which meant that i got to advise the mayor on what to do with every single piece of publicly owned property for an urban designer that is a wonderful dream so the mayor asked me one day i have 20 acres of vacant land in downtown birmingham there’s some folks that want to turn it into a dog park i said wait hold up the most expensive land in any city is the land right in the middle right it can’t be a dog park you have your choices it’s got to be a central park it’s got to be a high park it’s got to be a millennial park long story short i hired tom leader to come and work with me to create the railroad park a 20 million dollar park the mayor gave me 2.5 million dollars to get started his political enemy gave me 5 million only if the mayor would put in another 5 mil so i had 12 million dollars 12.5 million dollars to build a 20 million dollar park and the private sector put in the rest of the money and this is the first park that had been built in birmingham since segregation at one time in birmingham during the time of o’connor he closed down every single public park in birmingham there were rules on the books in birmingham that a white and a black could not go into a public park together they could not play chess together check us together baseball in any other sport you can think of so the building of this park was a big idea next the mayor comes to me and he says we have 40 acres of vacant land that used to be the alabama state fairground what do you suggest we do with this land well i had just come from atlanta so i suggested that we turn that 40 acres into an olympic village for children i take the plan to city council i show them slides of the olympics world-class facilities president of city council ben zegaville how much do you think it’s going to cost well maybe 50 million for starters bangs the gavel i have 50 million dollars just like that so crossplex was built because of those ideas another mayor comes in in birmingham and says we’re trying to build a birmingham civil rights heritage trail what do you suggest the white business community had no interest in a civil rights trail that looked back at birmingham’s history the past 50 years it was not a pleasant history for everyone so they’re really two birminghams there’s the white community that doesn’t want to talk about it and then there’s the black community the kids that you see that got hit by the water hoses and the dog bites they were heroes they wanted the story to be told so i was given this project and came up with some really great ideas we have 200 signs in birmingham it’s the only city in america where life-size photographs of a protest movement you might want to take notes on this are reinserted in the places where those dog attacks in fact occurred so you can actually come to birmingham and actually see the signs marching down the street with the life-size photos on them some interior shots of crossplex going to be one of the sites of the world games by the way some other sharks at the railroad park then i wrote a grant to the national government for the arts this top picture is like bethlehem steel but it was slos furnaces i wrote an outtown grant and got 250 000 to attempt to turn this city-owned property into a new arts tech hub for millennials and the underserved and brought in cirque du soleil as my partner for circus training this is more of sloth got to convert a church in birmingham owned by a white congregation that ran to the suburbs in the 60s and left the church behind to the city i love city property and we converted that into the alabama gospel center and now i want to talk about what i’m doing like right now right now i’m working on the africa town international design idea competition last slave ship was found in mobile bay just a year ago and i was brought into mobile alabama to help the citizens there think of what to do not just about the boat but what to do about africa town itself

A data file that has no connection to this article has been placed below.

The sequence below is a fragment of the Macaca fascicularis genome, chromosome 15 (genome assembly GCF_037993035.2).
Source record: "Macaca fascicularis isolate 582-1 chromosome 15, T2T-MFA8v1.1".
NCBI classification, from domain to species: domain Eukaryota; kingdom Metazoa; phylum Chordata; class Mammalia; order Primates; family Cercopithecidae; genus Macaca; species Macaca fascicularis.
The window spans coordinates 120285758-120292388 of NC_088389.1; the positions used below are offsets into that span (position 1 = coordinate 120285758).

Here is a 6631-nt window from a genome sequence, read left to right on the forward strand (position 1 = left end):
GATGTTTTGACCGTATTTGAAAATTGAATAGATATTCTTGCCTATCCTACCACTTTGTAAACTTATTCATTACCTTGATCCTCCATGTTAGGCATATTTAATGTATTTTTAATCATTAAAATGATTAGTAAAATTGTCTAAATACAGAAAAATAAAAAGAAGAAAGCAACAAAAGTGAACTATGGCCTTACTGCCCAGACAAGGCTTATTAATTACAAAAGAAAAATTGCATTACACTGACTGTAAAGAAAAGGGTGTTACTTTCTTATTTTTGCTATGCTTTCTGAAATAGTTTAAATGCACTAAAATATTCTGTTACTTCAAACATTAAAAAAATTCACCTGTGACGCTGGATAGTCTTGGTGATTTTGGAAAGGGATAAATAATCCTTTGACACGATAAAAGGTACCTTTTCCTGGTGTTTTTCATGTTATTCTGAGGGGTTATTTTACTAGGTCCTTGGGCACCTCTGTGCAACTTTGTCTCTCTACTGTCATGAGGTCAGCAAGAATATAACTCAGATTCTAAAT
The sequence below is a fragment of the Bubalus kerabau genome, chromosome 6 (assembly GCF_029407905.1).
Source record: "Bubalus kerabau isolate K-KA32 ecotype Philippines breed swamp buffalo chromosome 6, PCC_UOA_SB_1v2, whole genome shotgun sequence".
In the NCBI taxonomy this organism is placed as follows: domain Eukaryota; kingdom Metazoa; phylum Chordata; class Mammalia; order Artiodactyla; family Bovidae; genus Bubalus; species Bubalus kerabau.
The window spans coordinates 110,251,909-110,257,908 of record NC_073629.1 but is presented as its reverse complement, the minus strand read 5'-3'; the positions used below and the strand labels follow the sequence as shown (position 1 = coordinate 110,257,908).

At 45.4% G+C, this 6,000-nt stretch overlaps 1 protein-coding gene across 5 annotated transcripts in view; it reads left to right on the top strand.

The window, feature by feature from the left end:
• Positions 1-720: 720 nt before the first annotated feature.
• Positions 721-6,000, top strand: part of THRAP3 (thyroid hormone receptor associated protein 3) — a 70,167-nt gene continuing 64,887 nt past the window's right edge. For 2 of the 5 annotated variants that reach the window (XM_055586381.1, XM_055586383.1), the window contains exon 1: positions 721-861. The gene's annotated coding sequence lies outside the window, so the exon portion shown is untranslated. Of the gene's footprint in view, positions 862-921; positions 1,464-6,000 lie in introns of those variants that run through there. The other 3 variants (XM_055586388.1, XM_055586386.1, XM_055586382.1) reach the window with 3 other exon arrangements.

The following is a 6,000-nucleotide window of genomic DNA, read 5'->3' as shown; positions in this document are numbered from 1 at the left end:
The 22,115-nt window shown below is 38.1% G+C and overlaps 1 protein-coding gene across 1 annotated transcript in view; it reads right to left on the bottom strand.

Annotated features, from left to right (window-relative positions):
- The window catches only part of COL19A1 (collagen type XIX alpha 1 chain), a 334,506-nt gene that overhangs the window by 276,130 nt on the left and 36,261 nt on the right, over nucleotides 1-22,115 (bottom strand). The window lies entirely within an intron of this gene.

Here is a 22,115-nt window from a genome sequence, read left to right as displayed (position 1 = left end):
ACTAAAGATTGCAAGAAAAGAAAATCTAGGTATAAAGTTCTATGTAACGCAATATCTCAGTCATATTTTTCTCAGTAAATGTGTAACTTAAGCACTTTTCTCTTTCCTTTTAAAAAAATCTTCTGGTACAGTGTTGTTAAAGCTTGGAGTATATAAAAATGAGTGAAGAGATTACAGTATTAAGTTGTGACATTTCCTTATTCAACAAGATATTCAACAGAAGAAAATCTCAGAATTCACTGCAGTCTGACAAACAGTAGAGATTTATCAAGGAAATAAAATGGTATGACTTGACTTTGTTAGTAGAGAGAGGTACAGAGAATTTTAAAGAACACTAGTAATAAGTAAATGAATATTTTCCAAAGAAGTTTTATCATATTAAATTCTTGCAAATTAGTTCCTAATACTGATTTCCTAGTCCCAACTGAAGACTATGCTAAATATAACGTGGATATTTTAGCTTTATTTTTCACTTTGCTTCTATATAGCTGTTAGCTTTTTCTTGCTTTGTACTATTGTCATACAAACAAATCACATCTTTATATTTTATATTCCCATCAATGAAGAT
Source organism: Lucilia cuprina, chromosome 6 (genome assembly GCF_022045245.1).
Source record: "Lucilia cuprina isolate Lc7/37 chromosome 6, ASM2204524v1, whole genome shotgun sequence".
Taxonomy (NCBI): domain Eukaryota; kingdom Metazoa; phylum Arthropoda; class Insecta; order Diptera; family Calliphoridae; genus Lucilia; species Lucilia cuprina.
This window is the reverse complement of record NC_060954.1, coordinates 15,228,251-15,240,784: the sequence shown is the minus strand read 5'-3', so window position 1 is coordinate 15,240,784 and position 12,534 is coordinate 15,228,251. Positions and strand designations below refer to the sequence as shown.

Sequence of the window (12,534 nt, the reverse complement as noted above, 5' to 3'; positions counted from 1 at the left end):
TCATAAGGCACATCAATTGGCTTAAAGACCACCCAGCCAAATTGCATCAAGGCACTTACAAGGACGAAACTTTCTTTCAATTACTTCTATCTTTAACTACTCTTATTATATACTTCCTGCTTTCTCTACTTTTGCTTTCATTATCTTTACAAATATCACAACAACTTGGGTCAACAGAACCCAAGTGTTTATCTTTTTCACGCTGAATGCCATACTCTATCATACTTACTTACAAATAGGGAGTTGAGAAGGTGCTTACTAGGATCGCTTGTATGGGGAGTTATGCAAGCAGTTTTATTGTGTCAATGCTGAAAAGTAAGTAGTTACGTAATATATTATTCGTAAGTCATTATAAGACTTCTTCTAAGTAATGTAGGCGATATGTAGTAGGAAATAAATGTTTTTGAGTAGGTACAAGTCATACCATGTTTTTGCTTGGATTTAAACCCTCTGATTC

for many of you who do not know in 1860 110 africans were brought from benin on an illegal slave ship and deposited in mobile for five years enslaved pit cotton built buildings and five years later they are emancipated what do you do with 110 emancipated slaves they have two choices work hard make pennies lease a boat to take them back or they could work hard collect pennies by their own land to make their own town they chose the latter this is where these people came from whatever your concepts are about africa you really need to know that in the empire of benin these are the statues that were being built in the 15th century you also need to know that on that ship of 110 there are still descendants on that last slave ship that are still living in africa town mobile alabama 12 families my partner and i went through all the planning studies we invited bill bates down president of aia we invited natalie robertson down prolific writer had done her phd and then my ace in the hole was we brought michael blakey down bio-archaeologist who was responsible for all of the interred bones of the new york burial ground these are other people that i brought to the fore wayne coleman head of archives because a lot of these families still have artifacts that were given to them by their great great grands what do you do with that wrote in quasi-daniels and also brought in jack pyburn leading preservation architect these are all the groups that we had to with in order to basically host the competition and i want you all to participate because the competition is going to be formally announced juneteenth 2020 it will run for a solid year this is me talking to the elders of africa town about hosting the competition these are all of the other people around the world that are interested in the preservation of traditional environments including iasti which was at berkeley international association for the preservation of traditional environments and of course we’re working with the people of benin we’re working with acsa they’re going to help us launch the competition to 130 schools of architecture i hope syracuse wins again and so we were asked in putting the competition together could we do this and of course the answer was yes we can because we know that design in fact can have a great social impact these are all the other things that are going on while we’re launching the africa town competition that you need to know about the clotility discovery the smithsonian has the slave wreckage project we just finished celebrating the 400 years of american slavery the book barracoon was published how many have heard of zora neale hurston oops keep raising buy the book zora neal hurston an african-american anthropologist actually interviewed cudrill lewis in 1928 he had gotten off of the slave ship in 1860. that book was just published ghana has his decade of the african diaspora the smithsonian symposium i’m passing the book around now colombia has a global africa lab harvard has the just city tuskegee is about to offer a joint degree program in architecture and african american studies and we also just had the movie black panther so we know that africa town is going to be a model we’re producing a book a prototype book i’ll pass this around quickly we’re going to have 16 jurors most of them are really heavy hitters that are going to answer these questions why now why benin why wakanda we have jack travis if you don’t know who he is look him up he’s going to be chair of the jury and these are all of our other jurors heavy hitting black folks in architecture internationally david hughes medelli i want you to write this down quickly go to youtube and plug in international atlantic slave trade in two minutes and you’ll see all of these dots or slave ships an animation over a 400 year period and when you push the button it’ll tell you how many slaves were on the ship and under whose flag the ship was running so in order to win the competition you have to know what were the voices